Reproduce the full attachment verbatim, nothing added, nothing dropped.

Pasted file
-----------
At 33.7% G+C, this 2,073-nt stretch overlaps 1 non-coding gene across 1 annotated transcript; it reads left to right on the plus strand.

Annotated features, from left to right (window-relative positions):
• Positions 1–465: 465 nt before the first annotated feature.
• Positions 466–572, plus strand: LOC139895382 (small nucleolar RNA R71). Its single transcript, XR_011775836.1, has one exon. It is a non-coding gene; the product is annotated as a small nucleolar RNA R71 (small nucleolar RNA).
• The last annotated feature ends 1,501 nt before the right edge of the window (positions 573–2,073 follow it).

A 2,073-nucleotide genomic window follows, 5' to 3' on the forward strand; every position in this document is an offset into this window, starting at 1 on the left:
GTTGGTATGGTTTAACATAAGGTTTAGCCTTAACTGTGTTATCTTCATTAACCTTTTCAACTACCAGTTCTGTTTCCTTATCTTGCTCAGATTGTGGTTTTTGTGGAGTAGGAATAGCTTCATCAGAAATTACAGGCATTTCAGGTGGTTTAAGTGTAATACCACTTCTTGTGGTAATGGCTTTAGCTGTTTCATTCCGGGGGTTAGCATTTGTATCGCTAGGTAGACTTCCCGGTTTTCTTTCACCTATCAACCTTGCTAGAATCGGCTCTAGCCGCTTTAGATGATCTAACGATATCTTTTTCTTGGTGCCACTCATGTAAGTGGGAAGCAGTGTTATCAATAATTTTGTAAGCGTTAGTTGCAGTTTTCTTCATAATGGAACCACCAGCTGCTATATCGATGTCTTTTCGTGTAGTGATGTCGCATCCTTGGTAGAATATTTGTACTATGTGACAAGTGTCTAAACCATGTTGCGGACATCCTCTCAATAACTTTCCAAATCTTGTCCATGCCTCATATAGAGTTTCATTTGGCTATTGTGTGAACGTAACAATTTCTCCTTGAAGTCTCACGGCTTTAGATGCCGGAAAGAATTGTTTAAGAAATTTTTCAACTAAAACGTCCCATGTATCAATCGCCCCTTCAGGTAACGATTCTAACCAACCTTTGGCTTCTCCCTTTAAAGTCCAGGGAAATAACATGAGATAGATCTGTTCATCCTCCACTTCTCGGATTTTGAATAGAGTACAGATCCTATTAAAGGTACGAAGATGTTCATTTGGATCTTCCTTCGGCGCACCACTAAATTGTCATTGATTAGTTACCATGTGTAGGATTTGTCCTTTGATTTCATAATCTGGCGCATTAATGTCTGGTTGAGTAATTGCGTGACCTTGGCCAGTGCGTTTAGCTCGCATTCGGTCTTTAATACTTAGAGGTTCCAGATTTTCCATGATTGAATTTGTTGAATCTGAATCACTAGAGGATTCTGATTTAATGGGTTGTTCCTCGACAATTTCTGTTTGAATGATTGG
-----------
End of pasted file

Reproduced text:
At 33.7% G+C, this 2,073-nt stretch overlaps 1 non-coding gene across 1 annotated transcript; it reads left to right on the plus strand.

Annotated features, from left to right (window-relative positions):
• Positions 1–465: 465 nt before the first annotated feature.
• Positions 466–572, plus strand: LOC139895382 (small nucleolar RNA R71). Its single transcript, XR_011775836.1, has one exon. It is a non-coding gene; the product is annotated as a small nucleolar RNA R71 (small nucleolar RNA).
• The last annotated feature ends 1,501 nt before the right edge of the window (positions 573–2,073 follow it).

A 2,073-nucleotide genomic window follows, 5' to 3' on the forward strand; every position in this document is an offset into this window, starting at 1 on the left:
GTTGGTATGGTTTAACATAAGGTTTAGCCTTAACTGTGTTATCTTCATTAACCTTTTCAACTACCAGTTCTGTTTCCTTATCTTGCTCAGATTGTGGTTTTTGTGGAGTAGGAATAGCTTCATCAGAAATTACAGGCATTTCAGGTGGTTTAAGTGTAATACCACTTCTTGTGGTAATGGCTTTAGCTGTTTCATTCCGGGGGTTAGCATTTGTATCGCTAGGTAGACTTCCCGGTTTTCTTTCACCTATCAACCTTGCTAGAATCGGCTCTAGCCGCTTTAGATGATCTAACGATATCTTTTTCTTGGTGCCACTCATGTAAGTGGGAAGCAGTGTTATCAATAATTTTGTAAGCGTTAGTTGCAGTTTTCTTCATAATGGAACCACCAGCTGCTATATCGATGTCTTTTCGTGTAGTGATGTCGCATCCTTGGTAGAATATTTGTACTATGTGACAAGTGTCTAAACCATGTTGCGGACATCCTCTCAATAACTTTCCAAATCTTGTCCATGCCTCATATAGAGTTTCATTTGGCTATTGTGTGAACGTAACAATTTCTCCTTGAAGTCTCACGGCTTTAGATGCCGGAAAGAATTGTTTAAGAAATTTTTCAACTAAAACGTCCCATGTATCAATCGCCCCTTCAGGTAACGATTCTAACCAACCTTTGGCTTCTCCCTTTAAAGTCCAGGGAAATAACATGAGATAGATCTGTTCATCCTCCACTTCTCGGATTTTGAATAGAGTACAGATCCTATTAAAGGTACGAAGATGTTCATTTGGATCTTCCTTCGGCGCACCACTAAATTGTCATTGATTAGTTACCATGTGTAGGATTTGTCCTTTGATTTCATAATCTGGCGCATTAATGTCTGGTTGAGTAATTGCGTGACCTTGGCCAGTGCGTTTAGCTCGCATTCGGTCTTTAATACTTAGAGGTTCCAGATTTTCCATGATTGAATTTGTTGAATCTGAATCACTAGAGGATTCTGATTTAATGGGTTGTTCCTCGACAATTTCTGTTTGAATGATTGG